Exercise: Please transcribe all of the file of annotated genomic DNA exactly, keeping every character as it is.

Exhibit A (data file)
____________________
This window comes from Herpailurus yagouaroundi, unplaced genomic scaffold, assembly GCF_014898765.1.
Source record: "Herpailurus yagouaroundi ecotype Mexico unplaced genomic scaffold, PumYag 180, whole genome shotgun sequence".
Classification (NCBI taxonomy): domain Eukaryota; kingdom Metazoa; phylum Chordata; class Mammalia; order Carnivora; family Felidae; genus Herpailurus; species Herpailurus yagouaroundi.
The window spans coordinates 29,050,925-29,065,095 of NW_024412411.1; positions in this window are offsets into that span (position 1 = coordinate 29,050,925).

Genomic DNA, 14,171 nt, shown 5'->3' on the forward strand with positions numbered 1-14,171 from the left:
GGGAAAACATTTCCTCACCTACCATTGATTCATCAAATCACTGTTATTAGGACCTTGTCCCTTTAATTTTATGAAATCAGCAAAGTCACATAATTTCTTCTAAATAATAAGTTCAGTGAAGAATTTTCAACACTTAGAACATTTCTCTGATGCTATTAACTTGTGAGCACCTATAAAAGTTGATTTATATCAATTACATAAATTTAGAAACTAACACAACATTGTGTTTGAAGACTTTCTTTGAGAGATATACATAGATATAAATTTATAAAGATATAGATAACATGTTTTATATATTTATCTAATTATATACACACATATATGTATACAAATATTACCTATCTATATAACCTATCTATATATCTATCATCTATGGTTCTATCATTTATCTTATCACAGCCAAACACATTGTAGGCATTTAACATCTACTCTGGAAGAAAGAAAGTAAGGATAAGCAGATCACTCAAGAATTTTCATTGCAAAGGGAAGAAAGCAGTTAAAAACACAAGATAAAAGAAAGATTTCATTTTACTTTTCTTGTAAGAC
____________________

This window comes from Herpailurus yagouaroundi, unplaced genomic scaffold, assembly GCF_014898765.1.
Source record: "Herpailurus yagouaroundi ecotype Mexico unplaced genomic scaffold, PumYag 180, whole genome shotgun sequence".
Classification (NCBI taxonomy): domain Eukaryota; kingdom Metazoa; phylum Chordata; class Mammalia; order Carnivora; family Felidae; genus Herpailurus; species Herpailurus yagouaroundi.
The window spans coordinates 29,050,925-29,065,095 of NW_024412411.1; positions in this window are offsets into that span (position 1 = coordinate 29,050,925).

Genomic DNA, 14,171 nt, shown 5'->3' on the forward strand with positions numbered 1-14,171 from the left:
GGGAAAACATTTCCTCACCTACCATTGATTCATCAAATCACTGTTATTAGGACCTTGTCCCTTTAATTTTATGAAATCAGCAAAGTCACATAATTTCTTCTAAATAATAAGTTCAGTGAAGAATTTTCAACACTTAGAACATTTCTCTGATGCTATTAACTTGTGAGCACCTATAAAAGTTGATTTATATCAATTACATAAATTTAGAAACTAACACAACATTGTGTTTGAAGACTTTCTTTGAGAGATATACATAGATATAAATTTATAAAGATATAGATAACATGTTTTATATATTTATCTAATTATATACACACATATATGTATACAAATATTACCTATCTATATAACCTATCTATATATCTATCATCTATGGTTCTATCATTTATCTTATCACAGCCAAACACATTGTAGGCATTTAACATCTACTCTGGAAGAAAGAAAGTAAGGATAAGCAGATCACTCAAGAATTTTCATTGCAAAGGGAAGAAAGCAGTTAAAAACACAAGATAAAAGAAAGATTTCATTTTACTTTTCTTGTAAGAC